Finance minister seeks to slash imports | The Express Tribune


Finance Minister Miftah Ismail has said the risk of Pakistan’s default on international payments is fading with every passing day, as tough decisions like increase in energy prices have cut imports and slashed demand for foreign exchange.

“The worst is behind us now…and the good days are back,” he said during his first official visit to Pakistan Stock Exchange (PSX) on Friday.

“We may still face (import payment) pressure over the next couple of weeks.”

The elevated import payments and debt repayments have caused a fast depletion of foreign exchange reserves to the critical level of less than two months of import cover at $8.3 billion. This caused a historically large devaluation of the rupee against the US dollar during July.

These developments raised the possibility of default on international payments.

“I am telling you seriously. We were nearing default when we came to power (in April 2022) and that’s why I went to the IMF within two days after taking charge of the ministry.”

The country had only $10 billion in foreign exchange reserves when the PML-N formed a coalition government in April, while foreign debt repayments amounting to $21 billion were scheduled for the current fiscal year 2022-23, he said.

The IMF executive board is scheduled to meet on August 24 to consider approving its extended $7 billion loan programme for Pakistan and subsequently issue the next tranche of $1.2 billion this month.

Ismail said his government has sought IMF approval to give tax relief worth Rs7 billion to small traders, as the ministry has accepted the traders’ demand to withdraw the recently introduced fixed taxation on their utility bills.

“Finance secretary is to talk to the IMF today (Friday) to discuss the tax break (for small traders). I have promised the IMF to discuss each and every move on tax collection.”

He assured bankers that the special tax of 2.5-5% imposed on financial institutions for failing to disburse the assigned amount of credit to the private sector is not being imposed from last year, but from this year.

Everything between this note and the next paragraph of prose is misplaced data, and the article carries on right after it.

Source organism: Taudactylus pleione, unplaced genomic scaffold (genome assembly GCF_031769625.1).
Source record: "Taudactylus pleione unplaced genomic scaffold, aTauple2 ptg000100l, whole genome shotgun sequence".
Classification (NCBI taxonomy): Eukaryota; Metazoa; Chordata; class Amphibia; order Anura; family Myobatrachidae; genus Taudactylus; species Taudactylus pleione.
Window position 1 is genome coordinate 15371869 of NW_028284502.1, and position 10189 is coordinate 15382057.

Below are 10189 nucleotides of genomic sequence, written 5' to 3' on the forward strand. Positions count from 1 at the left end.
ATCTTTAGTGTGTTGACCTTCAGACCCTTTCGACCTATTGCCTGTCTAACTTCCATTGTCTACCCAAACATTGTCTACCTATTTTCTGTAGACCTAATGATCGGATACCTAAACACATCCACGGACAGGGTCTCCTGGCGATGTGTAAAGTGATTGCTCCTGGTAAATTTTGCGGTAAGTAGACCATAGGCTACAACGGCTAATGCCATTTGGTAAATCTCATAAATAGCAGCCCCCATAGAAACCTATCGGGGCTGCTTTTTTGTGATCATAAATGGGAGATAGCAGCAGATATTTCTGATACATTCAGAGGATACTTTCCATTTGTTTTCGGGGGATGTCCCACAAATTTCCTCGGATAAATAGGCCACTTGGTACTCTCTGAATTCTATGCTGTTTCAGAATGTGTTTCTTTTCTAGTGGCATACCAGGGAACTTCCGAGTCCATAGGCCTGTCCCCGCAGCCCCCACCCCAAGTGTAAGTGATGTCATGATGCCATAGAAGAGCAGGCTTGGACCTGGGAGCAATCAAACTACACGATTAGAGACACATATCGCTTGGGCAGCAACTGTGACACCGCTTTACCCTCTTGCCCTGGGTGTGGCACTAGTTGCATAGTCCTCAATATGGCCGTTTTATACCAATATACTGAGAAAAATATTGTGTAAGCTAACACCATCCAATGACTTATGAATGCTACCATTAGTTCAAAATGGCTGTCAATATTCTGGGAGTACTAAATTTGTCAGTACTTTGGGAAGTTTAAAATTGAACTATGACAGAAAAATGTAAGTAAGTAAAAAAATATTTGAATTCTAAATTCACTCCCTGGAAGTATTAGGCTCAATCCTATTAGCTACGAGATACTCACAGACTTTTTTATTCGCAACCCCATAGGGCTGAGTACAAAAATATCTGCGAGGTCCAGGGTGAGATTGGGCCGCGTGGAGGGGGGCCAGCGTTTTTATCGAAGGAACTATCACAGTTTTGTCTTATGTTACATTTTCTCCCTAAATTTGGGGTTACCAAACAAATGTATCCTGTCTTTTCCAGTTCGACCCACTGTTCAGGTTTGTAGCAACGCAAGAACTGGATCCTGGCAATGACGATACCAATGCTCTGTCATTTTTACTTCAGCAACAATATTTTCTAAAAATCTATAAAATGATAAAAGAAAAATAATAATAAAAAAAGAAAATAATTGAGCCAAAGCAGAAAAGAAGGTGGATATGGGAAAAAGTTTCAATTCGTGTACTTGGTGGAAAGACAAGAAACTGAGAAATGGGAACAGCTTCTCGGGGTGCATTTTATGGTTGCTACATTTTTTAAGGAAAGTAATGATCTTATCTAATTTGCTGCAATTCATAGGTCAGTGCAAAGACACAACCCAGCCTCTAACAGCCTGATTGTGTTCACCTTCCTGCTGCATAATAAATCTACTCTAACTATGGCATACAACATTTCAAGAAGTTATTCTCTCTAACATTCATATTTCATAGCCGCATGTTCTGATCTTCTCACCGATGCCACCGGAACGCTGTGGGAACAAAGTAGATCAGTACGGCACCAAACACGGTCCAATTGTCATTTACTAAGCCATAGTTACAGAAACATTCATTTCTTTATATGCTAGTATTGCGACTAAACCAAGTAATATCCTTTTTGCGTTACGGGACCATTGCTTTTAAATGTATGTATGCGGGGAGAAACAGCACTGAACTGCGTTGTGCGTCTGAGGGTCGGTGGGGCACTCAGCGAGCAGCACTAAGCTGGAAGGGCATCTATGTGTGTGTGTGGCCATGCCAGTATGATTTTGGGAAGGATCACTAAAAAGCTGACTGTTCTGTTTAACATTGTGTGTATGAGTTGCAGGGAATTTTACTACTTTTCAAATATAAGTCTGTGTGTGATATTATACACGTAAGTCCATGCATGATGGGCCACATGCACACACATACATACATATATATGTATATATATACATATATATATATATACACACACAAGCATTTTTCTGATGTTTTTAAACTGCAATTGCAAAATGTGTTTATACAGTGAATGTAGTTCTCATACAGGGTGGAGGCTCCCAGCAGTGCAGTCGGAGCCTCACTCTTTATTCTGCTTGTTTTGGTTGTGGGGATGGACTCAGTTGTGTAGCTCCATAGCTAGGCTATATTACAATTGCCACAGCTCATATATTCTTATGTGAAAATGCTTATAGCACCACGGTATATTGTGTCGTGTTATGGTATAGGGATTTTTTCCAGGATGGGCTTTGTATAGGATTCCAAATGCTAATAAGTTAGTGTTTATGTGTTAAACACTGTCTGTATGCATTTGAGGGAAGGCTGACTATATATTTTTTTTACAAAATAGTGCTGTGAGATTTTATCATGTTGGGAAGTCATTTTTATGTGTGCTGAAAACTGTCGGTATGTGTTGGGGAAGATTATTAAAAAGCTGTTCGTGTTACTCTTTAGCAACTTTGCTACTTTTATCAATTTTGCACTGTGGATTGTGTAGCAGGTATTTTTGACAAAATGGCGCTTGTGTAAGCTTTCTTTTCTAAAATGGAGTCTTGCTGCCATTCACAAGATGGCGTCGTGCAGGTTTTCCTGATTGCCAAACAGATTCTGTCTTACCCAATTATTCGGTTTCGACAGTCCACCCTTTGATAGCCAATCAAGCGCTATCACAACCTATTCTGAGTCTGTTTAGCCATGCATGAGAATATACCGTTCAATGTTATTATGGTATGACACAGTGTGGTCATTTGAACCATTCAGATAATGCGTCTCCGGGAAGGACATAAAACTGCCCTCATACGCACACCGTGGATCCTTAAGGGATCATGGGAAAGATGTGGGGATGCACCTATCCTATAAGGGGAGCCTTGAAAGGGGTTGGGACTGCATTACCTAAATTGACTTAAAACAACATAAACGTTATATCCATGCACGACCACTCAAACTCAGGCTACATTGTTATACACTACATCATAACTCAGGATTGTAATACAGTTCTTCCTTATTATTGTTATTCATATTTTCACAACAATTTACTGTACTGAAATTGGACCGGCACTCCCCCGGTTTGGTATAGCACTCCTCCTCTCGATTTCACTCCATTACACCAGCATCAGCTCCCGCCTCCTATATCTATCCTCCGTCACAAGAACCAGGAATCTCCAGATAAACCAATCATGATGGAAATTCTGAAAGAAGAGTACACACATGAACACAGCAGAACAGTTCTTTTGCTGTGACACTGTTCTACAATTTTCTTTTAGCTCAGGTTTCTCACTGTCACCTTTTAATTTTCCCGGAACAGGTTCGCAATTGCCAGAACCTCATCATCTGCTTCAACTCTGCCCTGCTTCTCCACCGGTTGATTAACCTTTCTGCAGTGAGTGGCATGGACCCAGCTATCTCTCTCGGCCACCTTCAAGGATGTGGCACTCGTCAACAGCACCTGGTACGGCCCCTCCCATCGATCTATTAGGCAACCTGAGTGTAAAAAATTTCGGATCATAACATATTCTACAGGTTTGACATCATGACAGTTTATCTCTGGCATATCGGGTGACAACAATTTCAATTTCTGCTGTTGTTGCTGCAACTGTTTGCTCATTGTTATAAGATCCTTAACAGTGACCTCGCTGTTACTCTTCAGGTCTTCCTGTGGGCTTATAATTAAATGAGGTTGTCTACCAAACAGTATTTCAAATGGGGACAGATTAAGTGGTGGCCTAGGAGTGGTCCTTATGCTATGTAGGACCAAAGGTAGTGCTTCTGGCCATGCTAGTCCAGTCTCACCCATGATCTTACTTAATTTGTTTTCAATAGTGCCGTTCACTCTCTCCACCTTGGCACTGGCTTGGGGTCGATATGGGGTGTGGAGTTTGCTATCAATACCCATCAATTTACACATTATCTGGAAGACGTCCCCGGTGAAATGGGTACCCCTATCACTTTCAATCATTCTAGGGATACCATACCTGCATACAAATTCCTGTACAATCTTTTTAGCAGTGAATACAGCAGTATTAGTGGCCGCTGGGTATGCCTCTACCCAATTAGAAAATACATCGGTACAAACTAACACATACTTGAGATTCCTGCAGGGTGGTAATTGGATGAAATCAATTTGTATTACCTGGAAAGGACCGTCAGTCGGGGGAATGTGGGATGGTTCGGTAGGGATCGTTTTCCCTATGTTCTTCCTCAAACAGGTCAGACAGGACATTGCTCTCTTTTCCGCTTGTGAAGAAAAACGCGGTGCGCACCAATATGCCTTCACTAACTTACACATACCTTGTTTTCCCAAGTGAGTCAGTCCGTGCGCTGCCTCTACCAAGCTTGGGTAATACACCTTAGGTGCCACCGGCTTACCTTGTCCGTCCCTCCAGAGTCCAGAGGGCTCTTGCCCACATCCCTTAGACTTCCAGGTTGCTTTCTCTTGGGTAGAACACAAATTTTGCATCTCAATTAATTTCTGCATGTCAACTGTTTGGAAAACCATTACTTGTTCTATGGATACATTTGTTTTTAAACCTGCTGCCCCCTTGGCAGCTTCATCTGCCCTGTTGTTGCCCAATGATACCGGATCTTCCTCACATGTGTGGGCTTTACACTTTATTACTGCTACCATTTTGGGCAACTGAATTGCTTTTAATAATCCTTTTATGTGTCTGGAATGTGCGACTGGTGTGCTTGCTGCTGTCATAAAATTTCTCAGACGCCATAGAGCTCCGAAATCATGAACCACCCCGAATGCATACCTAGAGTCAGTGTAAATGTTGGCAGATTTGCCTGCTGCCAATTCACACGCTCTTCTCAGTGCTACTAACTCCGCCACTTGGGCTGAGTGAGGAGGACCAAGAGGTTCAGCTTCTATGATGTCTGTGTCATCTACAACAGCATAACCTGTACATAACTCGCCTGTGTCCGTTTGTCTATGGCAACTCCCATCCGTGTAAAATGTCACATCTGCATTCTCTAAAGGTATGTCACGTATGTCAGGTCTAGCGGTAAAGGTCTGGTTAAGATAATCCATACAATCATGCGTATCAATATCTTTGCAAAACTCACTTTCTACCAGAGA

The government imposed 5% additional tax on those banks whose advance to deposit ratio (ADR) would remain below 40% and 2.5% tax on those whose ADR would stay above 40% but less than 50%.

The minister said his government is working on an export package. It is considering giving some tax incentives to boost the country’s exports.

“I don’t personally believe in the import substitution economic model, but we should take measures for export expansion and export promotion model,” he said.

Export industry is being supplied power at Rs9 per unit and gas at $9 mmcd despite huge shortfall of gas. “We have done something which would increase export let production.”

He said the growth in exports is the only way forward to run the domestic economy with moderate and sustainable twin trade and current account deficits.

Pakistan had hit a record high current account deficit of $48.3 billion and second historic high current account deficit (CAD) of $17.40 billion (4.5% of GDP) in the fiscal year that ended on June 30, 2022.

No country can grow and reach financial stability with this kind of twin deficit. However, a moderate and sustainable CAD of 1-2% of GDP is good, and not a bad thing, for a developing country like Pakistan.

“A moderate and sustainable current account deficit incentivises foreigners to transfer their savings into Pakistan.”

Pakistan has unfortunately seen time and again unsustainable twin deficits in its history, as the country made most of the imports for local consumption and not for export purposes. He said he had aggressively cut the import bill to $4.9 billion in July from a second historical high of $7.7 billion in June to avert the payments default.

Published in The Express Tribune, August 6th, 2022.

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